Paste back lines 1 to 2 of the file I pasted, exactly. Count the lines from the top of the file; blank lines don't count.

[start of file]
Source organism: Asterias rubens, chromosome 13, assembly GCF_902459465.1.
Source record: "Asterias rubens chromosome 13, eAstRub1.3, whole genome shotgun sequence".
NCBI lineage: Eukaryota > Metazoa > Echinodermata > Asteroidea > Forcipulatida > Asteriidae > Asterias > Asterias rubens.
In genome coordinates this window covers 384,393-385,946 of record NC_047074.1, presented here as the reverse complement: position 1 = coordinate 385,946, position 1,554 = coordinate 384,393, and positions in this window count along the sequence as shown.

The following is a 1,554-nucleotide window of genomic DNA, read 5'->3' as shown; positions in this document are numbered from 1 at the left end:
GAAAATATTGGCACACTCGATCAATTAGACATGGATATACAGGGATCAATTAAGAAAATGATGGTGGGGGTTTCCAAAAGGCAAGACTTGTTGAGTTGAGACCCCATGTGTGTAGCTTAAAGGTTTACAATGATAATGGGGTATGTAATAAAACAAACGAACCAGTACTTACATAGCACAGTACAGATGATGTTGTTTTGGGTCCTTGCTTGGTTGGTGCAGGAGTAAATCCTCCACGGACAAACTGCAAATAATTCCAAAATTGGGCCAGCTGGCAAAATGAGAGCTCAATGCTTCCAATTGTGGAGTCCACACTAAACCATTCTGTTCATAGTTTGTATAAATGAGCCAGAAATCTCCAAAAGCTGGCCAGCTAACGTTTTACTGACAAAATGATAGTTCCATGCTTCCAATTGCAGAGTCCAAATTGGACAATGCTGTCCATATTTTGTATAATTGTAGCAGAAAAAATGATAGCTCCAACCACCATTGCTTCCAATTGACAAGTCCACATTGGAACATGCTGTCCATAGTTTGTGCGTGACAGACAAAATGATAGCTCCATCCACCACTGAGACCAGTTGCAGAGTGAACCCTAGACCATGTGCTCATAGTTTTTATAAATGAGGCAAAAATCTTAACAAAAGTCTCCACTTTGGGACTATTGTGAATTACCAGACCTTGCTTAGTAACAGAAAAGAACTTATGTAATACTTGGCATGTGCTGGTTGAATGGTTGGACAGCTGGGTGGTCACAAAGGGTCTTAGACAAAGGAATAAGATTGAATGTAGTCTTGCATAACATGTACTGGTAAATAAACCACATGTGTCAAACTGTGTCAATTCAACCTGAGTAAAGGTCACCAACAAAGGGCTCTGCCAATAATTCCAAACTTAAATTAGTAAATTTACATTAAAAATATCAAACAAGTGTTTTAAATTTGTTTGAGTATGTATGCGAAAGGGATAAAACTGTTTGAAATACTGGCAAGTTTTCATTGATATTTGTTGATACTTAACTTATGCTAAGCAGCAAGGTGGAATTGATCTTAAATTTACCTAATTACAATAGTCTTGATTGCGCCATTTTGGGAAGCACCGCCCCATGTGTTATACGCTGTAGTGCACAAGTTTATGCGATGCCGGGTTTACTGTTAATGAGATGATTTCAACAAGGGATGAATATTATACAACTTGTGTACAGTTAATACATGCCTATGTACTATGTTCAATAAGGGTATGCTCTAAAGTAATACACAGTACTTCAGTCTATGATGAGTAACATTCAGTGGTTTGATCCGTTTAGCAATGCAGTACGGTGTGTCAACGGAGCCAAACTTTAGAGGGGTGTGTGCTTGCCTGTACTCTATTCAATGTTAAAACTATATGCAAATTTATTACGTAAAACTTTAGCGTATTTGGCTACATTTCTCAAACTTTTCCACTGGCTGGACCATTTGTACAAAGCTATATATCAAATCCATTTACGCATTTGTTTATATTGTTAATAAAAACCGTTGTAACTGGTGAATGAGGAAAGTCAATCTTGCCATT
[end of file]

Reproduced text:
Source organism: Asterias rubens, chromosome 13, assembly GCF_902459465.1.
Source record: "Asterias rubens chromosome 13, eAstRub1.3, whole genome shotgun sequence".